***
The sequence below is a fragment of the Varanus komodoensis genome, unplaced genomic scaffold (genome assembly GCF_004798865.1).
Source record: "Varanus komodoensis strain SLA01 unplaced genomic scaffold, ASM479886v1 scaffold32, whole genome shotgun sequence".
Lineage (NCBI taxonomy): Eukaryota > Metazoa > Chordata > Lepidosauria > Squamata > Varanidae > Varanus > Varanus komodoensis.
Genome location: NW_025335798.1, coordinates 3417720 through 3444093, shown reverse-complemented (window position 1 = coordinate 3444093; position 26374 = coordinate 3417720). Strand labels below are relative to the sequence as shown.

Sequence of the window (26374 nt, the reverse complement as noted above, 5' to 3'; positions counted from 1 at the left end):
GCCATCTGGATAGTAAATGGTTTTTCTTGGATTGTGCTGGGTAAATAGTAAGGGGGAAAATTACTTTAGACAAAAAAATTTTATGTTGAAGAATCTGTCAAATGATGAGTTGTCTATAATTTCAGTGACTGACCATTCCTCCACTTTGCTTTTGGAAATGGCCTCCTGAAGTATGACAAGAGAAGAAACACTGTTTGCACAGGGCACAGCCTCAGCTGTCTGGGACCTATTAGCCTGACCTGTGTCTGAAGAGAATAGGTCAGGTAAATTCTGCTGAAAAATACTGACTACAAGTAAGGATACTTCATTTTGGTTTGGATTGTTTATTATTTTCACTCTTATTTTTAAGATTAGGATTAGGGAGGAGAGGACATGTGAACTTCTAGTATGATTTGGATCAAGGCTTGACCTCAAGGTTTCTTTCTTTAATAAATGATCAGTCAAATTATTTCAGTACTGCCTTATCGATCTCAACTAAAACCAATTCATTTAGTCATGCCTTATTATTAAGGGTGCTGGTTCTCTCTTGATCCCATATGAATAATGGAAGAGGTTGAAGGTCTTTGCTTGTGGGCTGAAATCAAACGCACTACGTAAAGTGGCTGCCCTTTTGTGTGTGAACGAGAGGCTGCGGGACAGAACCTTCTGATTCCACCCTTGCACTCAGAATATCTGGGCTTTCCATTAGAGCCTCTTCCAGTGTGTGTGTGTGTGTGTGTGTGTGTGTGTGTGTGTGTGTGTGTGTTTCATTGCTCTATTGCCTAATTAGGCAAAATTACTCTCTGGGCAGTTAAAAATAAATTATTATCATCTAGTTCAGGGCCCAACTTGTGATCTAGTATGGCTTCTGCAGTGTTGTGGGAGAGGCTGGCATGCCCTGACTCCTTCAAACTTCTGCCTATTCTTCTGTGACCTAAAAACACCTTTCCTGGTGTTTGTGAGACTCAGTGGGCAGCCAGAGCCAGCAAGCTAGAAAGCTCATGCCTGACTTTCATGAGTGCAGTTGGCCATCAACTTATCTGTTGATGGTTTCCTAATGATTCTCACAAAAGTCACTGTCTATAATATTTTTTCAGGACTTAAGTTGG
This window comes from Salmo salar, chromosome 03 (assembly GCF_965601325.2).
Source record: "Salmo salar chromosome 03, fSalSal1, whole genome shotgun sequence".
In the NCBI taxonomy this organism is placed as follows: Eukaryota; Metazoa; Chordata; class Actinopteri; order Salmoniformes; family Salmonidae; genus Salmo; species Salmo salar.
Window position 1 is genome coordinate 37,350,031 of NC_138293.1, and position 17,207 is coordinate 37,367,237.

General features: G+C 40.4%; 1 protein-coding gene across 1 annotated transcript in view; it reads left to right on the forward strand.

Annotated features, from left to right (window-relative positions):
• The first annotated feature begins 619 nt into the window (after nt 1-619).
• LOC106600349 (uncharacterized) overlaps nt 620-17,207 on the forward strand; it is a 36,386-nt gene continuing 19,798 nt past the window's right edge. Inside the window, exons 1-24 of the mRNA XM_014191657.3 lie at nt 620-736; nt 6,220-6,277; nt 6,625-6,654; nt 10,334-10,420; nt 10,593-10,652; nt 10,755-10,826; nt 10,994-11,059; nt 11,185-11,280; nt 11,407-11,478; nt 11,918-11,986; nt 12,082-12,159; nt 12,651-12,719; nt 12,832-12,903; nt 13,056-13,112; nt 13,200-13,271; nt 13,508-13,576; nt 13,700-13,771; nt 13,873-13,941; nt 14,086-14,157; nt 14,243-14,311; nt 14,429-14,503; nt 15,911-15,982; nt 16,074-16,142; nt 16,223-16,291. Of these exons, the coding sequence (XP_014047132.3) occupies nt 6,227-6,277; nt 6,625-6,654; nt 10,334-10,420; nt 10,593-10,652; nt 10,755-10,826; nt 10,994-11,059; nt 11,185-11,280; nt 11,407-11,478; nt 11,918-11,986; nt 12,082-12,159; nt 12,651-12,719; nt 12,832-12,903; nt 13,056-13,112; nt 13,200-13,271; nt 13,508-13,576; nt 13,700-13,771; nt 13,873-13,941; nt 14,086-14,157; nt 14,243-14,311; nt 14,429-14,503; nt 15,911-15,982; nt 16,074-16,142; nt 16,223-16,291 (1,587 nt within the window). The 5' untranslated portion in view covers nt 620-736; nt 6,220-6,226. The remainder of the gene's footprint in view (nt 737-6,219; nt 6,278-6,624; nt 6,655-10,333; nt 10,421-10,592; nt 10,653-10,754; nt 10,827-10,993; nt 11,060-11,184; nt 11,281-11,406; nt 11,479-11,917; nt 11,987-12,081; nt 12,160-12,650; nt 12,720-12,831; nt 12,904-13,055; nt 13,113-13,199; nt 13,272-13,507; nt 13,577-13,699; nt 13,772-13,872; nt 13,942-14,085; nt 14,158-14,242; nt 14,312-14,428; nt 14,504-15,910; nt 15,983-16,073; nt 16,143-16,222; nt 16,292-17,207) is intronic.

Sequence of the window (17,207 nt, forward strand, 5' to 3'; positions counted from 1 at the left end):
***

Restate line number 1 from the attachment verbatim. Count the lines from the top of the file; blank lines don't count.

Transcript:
The sequence below is a fragment of the Varanus komodoensis genome, unplaced genomic scaffold (genome assembly GCF_004798865.1).